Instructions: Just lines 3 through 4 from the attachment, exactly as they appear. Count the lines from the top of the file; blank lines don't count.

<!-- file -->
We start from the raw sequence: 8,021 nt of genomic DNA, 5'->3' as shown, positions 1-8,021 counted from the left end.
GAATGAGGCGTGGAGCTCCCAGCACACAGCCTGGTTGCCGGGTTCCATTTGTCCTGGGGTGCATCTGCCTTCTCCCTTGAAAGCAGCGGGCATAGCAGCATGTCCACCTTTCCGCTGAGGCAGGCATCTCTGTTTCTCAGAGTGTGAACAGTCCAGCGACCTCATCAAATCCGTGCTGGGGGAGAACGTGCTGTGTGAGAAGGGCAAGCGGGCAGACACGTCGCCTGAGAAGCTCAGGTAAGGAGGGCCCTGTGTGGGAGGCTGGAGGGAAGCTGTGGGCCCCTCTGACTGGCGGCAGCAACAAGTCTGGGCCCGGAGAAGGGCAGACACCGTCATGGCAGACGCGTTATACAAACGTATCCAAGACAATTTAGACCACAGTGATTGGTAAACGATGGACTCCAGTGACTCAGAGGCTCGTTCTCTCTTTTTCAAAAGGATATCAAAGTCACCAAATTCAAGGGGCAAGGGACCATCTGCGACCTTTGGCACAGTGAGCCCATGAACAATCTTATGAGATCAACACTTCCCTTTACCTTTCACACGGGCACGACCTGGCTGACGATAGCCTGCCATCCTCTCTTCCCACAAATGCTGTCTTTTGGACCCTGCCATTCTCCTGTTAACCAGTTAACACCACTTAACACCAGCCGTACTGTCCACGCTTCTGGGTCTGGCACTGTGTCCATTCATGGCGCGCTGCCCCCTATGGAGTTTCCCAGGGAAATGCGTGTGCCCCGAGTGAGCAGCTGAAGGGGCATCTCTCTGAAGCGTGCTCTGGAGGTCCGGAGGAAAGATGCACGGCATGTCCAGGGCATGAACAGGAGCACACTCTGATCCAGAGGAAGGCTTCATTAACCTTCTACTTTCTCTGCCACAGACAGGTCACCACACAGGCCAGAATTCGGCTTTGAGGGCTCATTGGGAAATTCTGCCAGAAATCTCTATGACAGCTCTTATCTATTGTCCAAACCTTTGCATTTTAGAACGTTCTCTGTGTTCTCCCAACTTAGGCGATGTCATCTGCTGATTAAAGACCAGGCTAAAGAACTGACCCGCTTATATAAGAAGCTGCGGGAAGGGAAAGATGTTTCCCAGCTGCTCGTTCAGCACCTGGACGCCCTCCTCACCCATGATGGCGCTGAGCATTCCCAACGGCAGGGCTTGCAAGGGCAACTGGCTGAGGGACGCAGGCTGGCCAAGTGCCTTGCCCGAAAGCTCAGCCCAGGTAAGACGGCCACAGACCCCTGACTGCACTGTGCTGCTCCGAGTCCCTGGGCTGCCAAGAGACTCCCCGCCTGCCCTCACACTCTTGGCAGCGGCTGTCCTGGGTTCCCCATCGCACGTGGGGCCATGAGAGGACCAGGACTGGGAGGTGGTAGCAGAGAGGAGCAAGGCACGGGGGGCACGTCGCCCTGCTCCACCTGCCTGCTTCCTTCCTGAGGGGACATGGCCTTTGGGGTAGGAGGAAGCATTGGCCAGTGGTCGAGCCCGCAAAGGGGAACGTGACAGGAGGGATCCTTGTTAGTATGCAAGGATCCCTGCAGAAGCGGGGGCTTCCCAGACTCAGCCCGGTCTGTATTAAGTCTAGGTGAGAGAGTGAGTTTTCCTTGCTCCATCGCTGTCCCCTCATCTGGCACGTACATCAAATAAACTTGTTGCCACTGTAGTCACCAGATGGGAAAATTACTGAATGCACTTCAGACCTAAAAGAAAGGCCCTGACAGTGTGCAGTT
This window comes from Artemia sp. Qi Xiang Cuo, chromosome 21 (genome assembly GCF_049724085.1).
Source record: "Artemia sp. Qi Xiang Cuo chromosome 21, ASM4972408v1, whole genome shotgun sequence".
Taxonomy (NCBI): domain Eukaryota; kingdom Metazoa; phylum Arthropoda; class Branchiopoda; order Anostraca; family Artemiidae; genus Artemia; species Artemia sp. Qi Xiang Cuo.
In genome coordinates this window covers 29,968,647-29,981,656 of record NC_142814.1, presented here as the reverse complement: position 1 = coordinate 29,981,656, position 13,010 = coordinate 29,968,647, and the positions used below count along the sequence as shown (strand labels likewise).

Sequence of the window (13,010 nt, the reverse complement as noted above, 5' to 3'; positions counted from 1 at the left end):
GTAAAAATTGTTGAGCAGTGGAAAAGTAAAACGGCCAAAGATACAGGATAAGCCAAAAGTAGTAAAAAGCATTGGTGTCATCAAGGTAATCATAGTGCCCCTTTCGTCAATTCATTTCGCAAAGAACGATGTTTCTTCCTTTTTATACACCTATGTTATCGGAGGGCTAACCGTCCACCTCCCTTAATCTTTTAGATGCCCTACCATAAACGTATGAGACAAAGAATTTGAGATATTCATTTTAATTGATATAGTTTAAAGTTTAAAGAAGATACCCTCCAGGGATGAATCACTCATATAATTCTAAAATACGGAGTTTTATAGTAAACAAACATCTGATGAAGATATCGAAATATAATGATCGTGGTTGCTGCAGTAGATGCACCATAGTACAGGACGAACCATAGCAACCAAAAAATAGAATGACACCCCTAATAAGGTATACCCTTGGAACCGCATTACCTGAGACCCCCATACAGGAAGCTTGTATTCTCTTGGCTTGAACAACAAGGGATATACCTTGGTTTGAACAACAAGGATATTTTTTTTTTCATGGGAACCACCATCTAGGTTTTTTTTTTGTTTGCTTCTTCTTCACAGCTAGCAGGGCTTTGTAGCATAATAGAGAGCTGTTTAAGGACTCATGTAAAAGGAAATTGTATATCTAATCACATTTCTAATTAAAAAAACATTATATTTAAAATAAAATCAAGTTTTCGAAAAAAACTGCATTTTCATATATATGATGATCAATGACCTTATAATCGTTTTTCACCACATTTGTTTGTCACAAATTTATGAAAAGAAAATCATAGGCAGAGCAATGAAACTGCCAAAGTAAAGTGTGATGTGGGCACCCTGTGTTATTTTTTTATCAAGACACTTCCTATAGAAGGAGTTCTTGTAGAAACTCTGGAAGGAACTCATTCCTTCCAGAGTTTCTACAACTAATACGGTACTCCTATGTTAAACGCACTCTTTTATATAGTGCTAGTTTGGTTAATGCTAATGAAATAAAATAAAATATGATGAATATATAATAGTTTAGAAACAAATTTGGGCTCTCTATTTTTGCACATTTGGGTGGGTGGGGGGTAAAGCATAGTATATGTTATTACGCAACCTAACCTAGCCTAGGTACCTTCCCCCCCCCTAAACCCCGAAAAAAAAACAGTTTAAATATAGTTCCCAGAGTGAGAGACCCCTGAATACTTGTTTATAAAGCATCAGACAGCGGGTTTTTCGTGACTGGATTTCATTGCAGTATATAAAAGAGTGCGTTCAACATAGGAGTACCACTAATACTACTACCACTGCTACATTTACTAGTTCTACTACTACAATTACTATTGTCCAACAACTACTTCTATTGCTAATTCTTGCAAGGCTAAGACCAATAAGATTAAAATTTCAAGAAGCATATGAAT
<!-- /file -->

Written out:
This window comes from Artemia sp. Qi Xiang Cuo, chromosome 21 (genome assembly GCF_049724085.1).
Source record: "Artemia sp. Qi Xiang Cuo chromosome 21, ASM4972408v1, whole genome shotgun sequence".